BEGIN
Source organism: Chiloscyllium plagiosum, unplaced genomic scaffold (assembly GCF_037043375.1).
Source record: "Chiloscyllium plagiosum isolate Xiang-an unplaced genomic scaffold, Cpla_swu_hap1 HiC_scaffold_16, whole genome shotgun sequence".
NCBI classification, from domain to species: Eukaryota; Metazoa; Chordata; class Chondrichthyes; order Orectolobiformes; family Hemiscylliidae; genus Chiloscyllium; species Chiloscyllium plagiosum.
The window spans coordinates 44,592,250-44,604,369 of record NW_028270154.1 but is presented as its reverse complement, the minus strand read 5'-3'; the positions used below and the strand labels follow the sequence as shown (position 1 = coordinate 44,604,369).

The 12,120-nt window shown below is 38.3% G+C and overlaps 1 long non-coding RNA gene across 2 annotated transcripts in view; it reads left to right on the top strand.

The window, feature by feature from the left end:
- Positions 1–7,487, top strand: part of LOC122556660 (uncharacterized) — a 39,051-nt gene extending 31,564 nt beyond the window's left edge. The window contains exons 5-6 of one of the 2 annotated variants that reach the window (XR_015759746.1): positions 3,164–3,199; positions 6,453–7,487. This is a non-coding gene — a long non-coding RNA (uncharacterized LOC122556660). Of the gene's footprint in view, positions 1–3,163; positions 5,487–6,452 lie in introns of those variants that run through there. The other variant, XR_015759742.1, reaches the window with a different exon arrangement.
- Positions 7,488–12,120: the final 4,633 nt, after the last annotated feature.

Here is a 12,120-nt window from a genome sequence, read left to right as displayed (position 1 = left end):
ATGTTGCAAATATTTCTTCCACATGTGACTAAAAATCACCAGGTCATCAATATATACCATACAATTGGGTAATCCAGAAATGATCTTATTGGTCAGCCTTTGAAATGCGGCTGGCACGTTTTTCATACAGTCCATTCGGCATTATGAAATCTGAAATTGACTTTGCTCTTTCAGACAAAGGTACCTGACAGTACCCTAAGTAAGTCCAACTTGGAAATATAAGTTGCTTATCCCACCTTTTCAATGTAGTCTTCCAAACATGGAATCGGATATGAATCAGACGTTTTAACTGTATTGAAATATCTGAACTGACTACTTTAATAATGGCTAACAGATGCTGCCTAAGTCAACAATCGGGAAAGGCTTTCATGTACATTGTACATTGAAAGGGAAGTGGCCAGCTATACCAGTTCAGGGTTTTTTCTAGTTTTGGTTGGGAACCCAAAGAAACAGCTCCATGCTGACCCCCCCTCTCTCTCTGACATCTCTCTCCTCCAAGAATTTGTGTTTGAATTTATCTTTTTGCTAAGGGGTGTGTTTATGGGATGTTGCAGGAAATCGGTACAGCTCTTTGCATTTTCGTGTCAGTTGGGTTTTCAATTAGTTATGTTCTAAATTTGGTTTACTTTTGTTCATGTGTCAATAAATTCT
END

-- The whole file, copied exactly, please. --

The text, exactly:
Source organism: Chiloscyllium plagiosum, unplaced genomic scaffold (assembly GCF_037043375.1).
Source record: "Chiloscyllium plagiosum isolate Xiang-an unplaced genomic scaffold, Cpla_swu_hap1 HiC_scaffold_16, whole genome shotgun sequence".
NCBI classification, from domain to species: Eukaryota; Metazoa; Chordata; class Chondrichthyes; order Orectolobiformes; family Hemiscylliidae; genus Chiloscyllium; species Chiloscyllium plagiosum.
The window spans coordinates 44,592,250-44,604,369 of record NW_028270154.1 but is presented as its reverse complement, the minus strand read 5'-3'; the positions used below and the strand labels follow the sequence as shown (position 1 = coordinate 44,604,369).

The 12,120-nt window shown below is 38.3% G+C and overlaps 1 long non-coding RNA gene across 2 annotated transcripts in view; it reads left to right on the top strand.

The window, feature by feature from the left end:
- Positions 1–7,487, top strand: part of LOC122556660 (uncharacterized) — a 39,051-nt gene extending 31,564 nt beyond the window's left edge. The window contains exons 5-6 of one of the 2 annotated variants that reach the window (XR_015759746.1): positions 3,164–3,199; positions 6,453–7,487. This is a non-coding gene — a long non-coding RNA (uncharacterized LOC122556660). Of the gene's footprint in view, positions 1–3,163; positions 5,487–6,452 lie in introns of those variants that run through there. The other variant, XR_015759742.1, reaches the window with a different exon arrangement.
- Positions 7,488–12,120: the final 4,633 nt, after the last annotated feature.

Here is a 12,120-nt window from a genome sequence, read left to right as displayed (position 1 = left end):
ATGTTGCAAATATTTCTTCCACATGTGACTAAAAATCACCAGGTCATCAATATATACCATACAATTGGGTAATCCAGAAATGATCTTATTGGTCAGCCTTTGAAATGCGGCTGGCACGTTTTTCATACAGTCCATTCGGCATTATGAAATCTGAAATTGACTTTGCTCTTTCAGACAAAGGTACCTGACAGTACCCTAAGTAAGTCCAACTTGGAAATATAAGTTGCTTATCCCACCTTTTCAATGTAGTCTTCCAAACATGGAATCGGATATGAATCAGACGTTTTAACTGTATTGAAATATCTGAACTGACTACTTTAATAATGGCTAACAGATGCTGCCTAAGTCAACAATCGGGAAAGGCTTTCATGTACATTGTACATTGAAAGGGAAGTGGCCAGCTATACCAGTTCAGGGTTTTTTCTAGTTTTGGTTGGGAACCCAAAGAAACAGCTCCATGCTGACCCCCCCTCTCTCTCTGACATCTCTCTCCTCCAAGAATTTGTGTTTGAATTTATCTTTTTGCTAAGGGGTGTGTTTATGGGATGTTGCAGGAAATCGGTACAGCTCTTTGCATTTTCGTGTCAGTTGGGTTTTCAATTAGTTATGTTCTAAATTTGGTTTACTTTTGTTCATGTGTCAATAAATTCT